When gathering information and considering those and other questions in relation to integration in the labour market, it is important to bear in mind that much of the literature and analysis on highly skilled migration/mobility has been produced from a macro-economic paradigm, which despite its value, especially to policymakers, researchers and the media (fond of numbers), it may lose the dimension of the individual workers’ experiences and those of employers, including gaining an awareness of perceptions related to workers and concerns on employability. As such, besides supporting quantitative studies, maybe it is important to support large qualitative and ethnographic based investigations, which can compile a great deal of information from the perspective of service users and providers, as well as rebuke some of our assumptions on provision of services and outcomes. As the labour market is in transition, so are our long held assumptions about highly skilled mobility leading to a constant “win-win” outcome, since extended periods of unemployment or underemployment can “erode human capital, making reintegration into the labour market much more difficult at a later stage. Therefore, having a job in another country can play a crucial role in protecting human capital and maintaining a foothold in the labour market.”[8] henceforward preventing brain waste”.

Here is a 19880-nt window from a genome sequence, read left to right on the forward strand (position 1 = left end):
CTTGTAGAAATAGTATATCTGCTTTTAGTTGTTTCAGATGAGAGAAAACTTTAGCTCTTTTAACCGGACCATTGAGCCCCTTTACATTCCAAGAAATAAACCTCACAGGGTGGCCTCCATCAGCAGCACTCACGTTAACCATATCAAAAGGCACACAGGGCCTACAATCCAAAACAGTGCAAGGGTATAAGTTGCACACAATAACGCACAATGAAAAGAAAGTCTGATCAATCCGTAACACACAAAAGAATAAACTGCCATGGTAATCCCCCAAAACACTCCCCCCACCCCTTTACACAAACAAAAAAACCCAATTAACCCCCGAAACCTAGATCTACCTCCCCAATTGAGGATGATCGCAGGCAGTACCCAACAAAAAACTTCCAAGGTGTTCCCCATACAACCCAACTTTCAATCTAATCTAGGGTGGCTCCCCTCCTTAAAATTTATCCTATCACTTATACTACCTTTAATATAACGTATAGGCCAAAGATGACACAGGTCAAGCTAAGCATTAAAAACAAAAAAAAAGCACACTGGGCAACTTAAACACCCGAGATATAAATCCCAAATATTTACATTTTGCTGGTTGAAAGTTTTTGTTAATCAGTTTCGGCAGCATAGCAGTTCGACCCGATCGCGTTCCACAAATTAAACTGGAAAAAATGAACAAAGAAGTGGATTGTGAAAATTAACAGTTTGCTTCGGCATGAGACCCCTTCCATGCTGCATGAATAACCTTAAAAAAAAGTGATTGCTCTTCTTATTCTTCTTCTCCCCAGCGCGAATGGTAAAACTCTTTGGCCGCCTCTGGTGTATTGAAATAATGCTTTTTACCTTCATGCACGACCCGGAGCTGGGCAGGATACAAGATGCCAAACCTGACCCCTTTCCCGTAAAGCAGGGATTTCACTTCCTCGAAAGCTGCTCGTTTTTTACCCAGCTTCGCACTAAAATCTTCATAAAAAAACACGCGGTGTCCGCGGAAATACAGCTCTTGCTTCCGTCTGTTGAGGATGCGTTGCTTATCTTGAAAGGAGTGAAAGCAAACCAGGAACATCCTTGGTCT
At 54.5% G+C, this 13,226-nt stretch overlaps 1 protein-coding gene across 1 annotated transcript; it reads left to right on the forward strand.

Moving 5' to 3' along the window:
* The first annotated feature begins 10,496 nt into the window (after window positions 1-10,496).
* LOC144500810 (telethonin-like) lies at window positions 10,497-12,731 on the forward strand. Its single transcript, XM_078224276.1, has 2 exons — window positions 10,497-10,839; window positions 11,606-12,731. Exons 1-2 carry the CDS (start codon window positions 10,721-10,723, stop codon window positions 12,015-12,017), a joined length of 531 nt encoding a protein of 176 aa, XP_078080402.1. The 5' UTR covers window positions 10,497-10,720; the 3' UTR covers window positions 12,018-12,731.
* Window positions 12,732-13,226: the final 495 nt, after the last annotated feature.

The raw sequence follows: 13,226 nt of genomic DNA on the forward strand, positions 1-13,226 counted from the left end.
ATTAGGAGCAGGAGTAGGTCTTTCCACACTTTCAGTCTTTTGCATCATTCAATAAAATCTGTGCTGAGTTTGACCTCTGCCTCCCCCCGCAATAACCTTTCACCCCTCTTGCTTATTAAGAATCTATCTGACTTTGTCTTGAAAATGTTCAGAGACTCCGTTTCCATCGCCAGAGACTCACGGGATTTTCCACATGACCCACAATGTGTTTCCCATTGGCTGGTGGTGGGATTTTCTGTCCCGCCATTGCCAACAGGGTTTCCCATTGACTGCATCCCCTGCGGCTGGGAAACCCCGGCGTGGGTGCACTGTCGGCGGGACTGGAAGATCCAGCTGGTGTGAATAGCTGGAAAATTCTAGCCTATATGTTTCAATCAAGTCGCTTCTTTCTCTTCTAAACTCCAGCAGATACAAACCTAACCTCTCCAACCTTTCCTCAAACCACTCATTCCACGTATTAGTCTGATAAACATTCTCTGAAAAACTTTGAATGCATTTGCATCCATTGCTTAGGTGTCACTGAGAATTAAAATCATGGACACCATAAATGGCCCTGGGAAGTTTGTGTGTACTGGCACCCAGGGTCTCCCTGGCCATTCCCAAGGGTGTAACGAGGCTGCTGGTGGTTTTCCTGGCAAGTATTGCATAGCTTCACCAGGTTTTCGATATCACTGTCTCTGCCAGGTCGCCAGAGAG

In general, in order to overcome the challenges of unemployment and demographic deficit of an ageing population[9], there is a need to intensify the implementation of appropriate practices that can contribute to mitigate the persisting challenges of integration into the labour market of diverse groups in a sustainable way, such as by scaling–up and individualizing services for jobseekers. In addition, by supporting special programmes that can facilitate entry, retention, and advancement into the labour market of professionals of all age groups. The evidence and recommendations elaborated by the European Commission on long-term unemployment could serve as examples of initiatives to be considered and adapted to intra-EU mobile professionals, such as individualized case work and matching services between jobseekers and potential employers.